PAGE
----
The next time I’m reacting badly to a situation, I’m going to notice what my body is doing during my emotional experience. Since I tend to get angry more than anything else, I know that my body tends to tighten up, I hold my breath, and my shoulders and neck get tight. So if I have another upstream day, I’m going to work on breathing deeply as a way to loosen myself up.

Perhaps others respond to upstream days by feeling depressed. I imagine that depression manifests itself in the body by the head hanging lower, the eyes looking down, the face going slack, and the breathing becoming shallow. So reversing this physical trend may go along way to reversing the upstream day feeling.

Mental Change
Mental changes involve changing the mindset of the moment to something else that will elicit a different mental or emotional response. For example, if we were to stay curious about what was happening or become fascinated by what was going on around us, we would be examining the situation with a lot less stress, maybe even with humor. Sometimes just adjusting our focus will fix our mental outlook. When we are in the throes of innate perversities of inanimate objects, focusing on what is working will help us to stop obsessing about what isn’t going according to plan.

Language Change
This one is so simple, that I have to laugh at myself for not remembering to try it. After a very unpleasant upstream morning, I then proceeded to have upstream moments throughout the day. Next thing I knew I was having an upstream day the next day also. Then I heard myself complaining about it: “I’m having another upstream day!” I thought, That’s it! I’m telling myself to have an upstream day! Yikes!

At that moment, I changed what I was saying aloud (yes, yes, I talk out loud to myself), and also what I was thinking. Instead, I started saying, Well, the morning may have seemed upstream, but not now! Things are just cooking right along now! And things did indeed improve. Whew! I’ve got to remember this trick a lot sooner than a day later.

Other Tricks
There are other tricks to dealing with upstream days:

·      Manage time better: If I had planned my morning better, I would have allowed a little extra time to factor in the difficulties that inclement weather presented

·      Plan for gremlins: If had planned my morning better, I would have allowed for the possibility that a gremlin would muck up the situation.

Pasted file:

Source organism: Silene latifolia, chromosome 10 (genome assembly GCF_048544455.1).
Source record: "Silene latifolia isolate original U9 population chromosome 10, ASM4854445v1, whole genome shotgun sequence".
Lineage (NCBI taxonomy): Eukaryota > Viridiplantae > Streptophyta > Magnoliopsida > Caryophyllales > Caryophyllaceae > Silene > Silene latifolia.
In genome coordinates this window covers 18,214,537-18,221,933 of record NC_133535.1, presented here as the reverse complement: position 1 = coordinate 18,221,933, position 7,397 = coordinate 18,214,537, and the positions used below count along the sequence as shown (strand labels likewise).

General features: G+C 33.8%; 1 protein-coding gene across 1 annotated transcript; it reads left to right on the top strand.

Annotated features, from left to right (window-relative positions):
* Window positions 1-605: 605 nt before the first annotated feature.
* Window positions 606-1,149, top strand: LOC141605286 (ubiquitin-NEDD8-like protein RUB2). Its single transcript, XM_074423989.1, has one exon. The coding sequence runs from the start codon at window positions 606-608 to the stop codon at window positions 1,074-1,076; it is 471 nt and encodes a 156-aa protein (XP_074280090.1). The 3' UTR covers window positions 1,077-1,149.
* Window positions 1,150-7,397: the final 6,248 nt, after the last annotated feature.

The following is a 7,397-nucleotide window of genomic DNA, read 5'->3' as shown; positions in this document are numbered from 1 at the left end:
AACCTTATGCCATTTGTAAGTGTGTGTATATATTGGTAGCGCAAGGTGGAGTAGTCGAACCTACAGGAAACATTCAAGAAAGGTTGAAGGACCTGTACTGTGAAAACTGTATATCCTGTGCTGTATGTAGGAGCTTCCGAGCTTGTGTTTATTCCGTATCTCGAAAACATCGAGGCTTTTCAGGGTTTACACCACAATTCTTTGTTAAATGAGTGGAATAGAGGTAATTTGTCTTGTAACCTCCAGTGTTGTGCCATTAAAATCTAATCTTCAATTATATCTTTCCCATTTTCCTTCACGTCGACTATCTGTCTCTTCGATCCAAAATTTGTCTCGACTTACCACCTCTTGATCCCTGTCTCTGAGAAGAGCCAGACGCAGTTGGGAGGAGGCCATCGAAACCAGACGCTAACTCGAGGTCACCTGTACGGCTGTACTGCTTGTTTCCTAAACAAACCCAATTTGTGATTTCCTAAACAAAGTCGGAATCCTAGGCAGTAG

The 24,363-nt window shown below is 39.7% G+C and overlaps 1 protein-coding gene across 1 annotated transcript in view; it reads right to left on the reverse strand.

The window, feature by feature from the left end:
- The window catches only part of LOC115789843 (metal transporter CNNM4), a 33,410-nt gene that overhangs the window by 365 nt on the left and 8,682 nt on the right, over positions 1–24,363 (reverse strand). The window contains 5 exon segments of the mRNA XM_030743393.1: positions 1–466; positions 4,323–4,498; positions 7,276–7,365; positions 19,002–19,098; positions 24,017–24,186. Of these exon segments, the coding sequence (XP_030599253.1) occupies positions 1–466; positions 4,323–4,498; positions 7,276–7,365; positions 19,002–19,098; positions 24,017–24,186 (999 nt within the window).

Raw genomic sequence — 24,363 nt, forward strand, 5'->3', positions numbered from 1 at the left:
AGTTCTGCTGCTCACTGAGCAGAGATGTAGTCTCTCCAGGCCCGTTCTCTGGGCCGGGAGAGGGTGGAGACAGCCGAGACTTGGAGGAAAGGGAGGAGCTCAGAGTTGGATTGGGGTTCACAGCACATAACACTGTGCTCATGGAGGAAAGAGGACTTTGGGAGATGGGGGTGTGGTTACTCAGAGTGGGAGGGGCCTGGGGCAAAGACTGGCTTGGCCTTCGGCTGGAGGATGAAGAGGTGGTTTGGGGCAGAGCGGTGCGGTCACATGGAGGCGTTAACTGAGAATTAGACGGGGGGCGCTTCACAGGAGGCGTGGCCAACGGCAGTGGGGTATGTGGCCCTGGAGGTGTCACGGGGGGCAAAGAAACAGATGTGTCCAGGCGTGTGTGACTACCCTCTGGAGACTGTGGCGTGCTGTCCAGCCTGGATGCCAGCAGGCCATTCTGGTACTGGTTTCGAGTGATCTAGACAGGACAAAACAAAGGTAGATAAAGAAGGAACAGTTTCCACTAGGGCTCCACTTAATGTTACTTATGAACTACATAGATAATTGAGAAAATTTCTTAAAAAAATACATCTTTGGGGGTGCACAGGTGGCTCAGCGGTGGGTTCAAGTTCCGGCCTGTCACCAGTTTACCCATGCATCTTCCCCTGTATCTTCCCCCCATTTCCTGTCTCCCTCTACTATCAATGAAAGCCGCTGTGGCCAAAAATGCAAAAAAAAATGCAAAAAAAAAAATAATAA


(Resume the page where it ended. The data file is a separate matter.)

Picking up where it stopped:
·      Have priorities: I don’t always remember to prioritize what I do, and then I find myself scrambling around to get things done in time. Priorities can mean something as simple as laying my next day’s clothes out beforehand or making my lunch for the following day.

·      Reprogram my thoughts: This is similar to the above tip about mental and language changes. Just altering the way I look at or approach a situation will often cut the problems down to a manageable size.

·      Refocus my attention: When we are in the midst of an upstream day, we lose sight of our ultimate outcome. Gently reminding ourselves to re-focus back on the original task may lighten up the upstream load.

Hope everyone is having a great week with no upstream days!

Monday, February 21, 2011

Monday Morning Check In: Productivity Planner Page

It's Monday again, although not the morning anymore here in Texas. It has been a very busy two weeks with symphony and ballet rehearsals, and any spare moments I had were spent in rehearsals with the Artisan Quartet. We are embarking on a Beethoven cycle beginning this weekend and spanning the next year. Our series is "Genius At Play," and our first program will include:

  • String Quartet in F major, op. 14, no. 1
  • String Quartet in F major, op. 18, no 1
  • String Quartet in Eb major, op. 74 "Harp"

I'm writing this as an explanation for my posting less in the past two weeks and for why this post is not being submitted on the Monday morning.

I have a new productivity idea to share with you. I have tried it out for the past few days, and I find it very useful for gathering my thoughts together and planning out my necessary activities and priorities for the day. I learned about this tip from Brendon Burchard, an marketing and entrepreneur expert. I put together a form that included the elements of Brendon's planning formula, and here is what I came up with: